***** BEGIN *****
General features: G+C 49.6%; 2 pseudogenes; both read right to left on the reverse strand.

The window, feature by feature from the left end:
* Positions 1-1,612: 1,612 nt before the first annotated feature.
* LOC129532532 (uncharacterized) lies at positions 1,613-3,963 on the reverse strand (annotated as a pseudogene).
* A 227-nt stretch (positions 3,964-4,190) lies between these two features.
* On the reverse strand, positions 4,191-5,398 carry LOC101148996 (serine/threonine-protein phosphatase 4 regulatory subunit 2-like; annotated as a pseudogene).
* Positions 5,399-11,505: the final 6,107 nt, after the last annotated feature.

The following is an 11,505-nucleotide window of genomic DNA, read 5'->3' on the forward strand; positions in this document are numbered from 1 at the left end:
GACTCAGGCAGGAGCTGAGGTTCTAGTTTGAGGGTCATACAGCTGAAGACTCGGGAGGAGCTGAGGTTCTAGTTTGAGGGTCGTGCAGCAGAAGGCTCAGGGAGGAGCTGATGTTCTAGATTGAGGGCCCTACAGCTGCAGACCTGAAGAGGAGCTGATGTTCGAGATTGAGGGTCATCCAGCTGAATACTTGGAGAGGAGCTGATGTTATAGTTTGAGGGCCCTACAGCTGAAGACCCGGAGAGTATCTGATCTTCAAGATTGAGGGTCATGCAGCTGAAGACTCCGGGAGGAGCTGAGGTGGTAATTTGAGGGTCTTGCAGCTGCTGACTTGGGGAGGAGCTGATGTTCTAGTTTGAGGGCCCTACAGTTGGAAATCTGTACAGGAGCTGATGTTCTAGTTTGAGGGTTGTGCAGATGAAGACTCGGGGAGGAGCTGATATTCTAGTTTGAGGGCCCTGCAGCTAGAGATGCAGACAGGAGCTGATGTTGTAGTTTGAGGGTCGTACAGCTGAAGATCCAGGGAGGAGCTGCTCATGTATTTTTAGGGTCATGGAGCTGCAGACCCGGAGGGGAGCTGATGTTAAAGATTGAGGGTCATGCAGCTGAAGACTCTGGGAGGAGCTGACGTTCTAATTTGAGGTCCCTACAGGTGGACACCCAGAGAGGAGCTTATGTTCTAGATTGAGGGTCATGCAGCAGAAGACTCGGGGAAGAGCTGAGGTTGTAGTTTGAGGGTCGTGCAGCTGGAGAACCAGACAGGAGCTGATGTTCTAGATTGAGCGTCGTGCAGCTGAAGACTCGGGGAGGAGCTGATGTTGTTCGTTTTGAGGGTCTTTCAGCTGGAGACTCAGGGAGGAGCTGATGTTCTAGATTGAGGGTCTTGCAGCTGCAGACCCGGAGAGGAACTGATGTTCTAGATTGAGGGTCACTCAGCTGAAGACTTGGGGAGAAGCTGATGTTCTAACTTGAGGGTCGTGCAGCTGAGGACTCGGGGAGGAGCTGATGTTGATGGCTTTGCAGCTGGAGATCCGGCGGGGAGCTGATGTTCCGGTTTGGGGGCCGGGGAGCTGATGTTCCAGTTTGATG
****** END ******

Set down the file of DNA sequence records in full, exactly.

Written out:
General features: G+C 49.6%; 2 pseudogenes; both read right to left on the reverse strand.

The window, feature by feature from the left end:
* Positions 1-1,612: 1,612 nt before the first annotated feature.
* LOC129532532 (uncharacterized) lies at positions 1,613-3,963 on the reverse strand (annotated as a pseudogene).
* A 227-nt stretch (positions 3,964-4,190) lies between these two features.
* On the reverse strand, positions 4,191-5,398 carry LOC101148996 (serine/threonine-protein phosphatase 4 regulatory subunit 2-like; annotated as a pseudogene).
* Positions 5,399-11,505: the final 6,107 nt, after the last annotated feature.

The following is an 11,505-nucleotide window of genomic DNA, read 5'->3' on the forward strand; positions in this document are numbered from 1 at the left end:
GACTCAGGCAGGAGCTGAGGTTCTAGTTTGAGGGTCATACAGCTGAAGACTCGGGAGGAGCTGAGGTTCTAGTTTGAGGGTCGTGCAGCAGAAGGCTCAGGGAGGAGCTGATGTTCTAGATTGAGGGCCCTACAGCTGCAGACCTGAAGAGGAGCTGATGTTCGAGATTGAGGGTCATCCAGCTGAATACTTGGAGAGGAGCTGATGTTATAGTTTGAGGGCCCTACAGCTGAAGACCCGGAGAGTATCTGATCTTCAAGATTGAGGGTCATGCAGCTGAAGACTCCGGGAGGAGCTGAGGTGGTAATTTGAGGGTCTTGCAGCTGCTGACTTGGGGAGGAGCTGATGTTCTAGTTTGAGGGCCCTACAGTTGGAAATCTGTACAGGAGCTGATGTTCTAGTTTGAGGGTTGTGCAGATGAAGACTCGGGGAGGAGCTGATATTCTAGTTTGAGGGCCCTGCAGCTAGAGATGCAGACAGGAGCTGATGTTGTAGTTTGAGGGTCGTACAGCTGAAGATCCAGGGAGGAGCTGCTCATGTATTTTTAGGGTCATGGAGCTGCAGACCCGGAGGGGAGCTGATGTTAAAGATTGAGGGTCATGCAGCTGAAGACTCTGGGAGGAGCTGACGTTCTAATTTGAGGTCCCTACAGGTGGACACCCAGAGAGGAGCTTATGTTCTAGATTGAGGGTCATGCAGCAGAAGACTCGGGGAAGAGCTGAGGTTGTAGTTTGAGGGTCGTGCAGCTGGAGAACCAGACAGGAGCTGATGTTCTAGATTGAGCGTCGTGCAGCTGAAGACTCGGGGAGGAGCTGATGTTGTTCGTTTTGAGGGTCTTTCAGCTGGAGACTCAGGGAGGAGCTGATGTTCTAGATTGAGGGTCTTGCAGCTGCAGACCCGGAGAGGAACTGATGTTCTAGATTGAGGGTCACTCAGCTGAAGACTTGGGGAGAAGCTGATGTTCTAACTTGAGGGTCGTGCAGCTGAGGACTCGGGGAGGAGCTGATGTTGATGGCTTTGCAGCTGGAGATCCGGCGGGGAGCTGATGTTCCGGTTTGGGGGCCGGGGAGCTGATGTTCCAGTTTGATG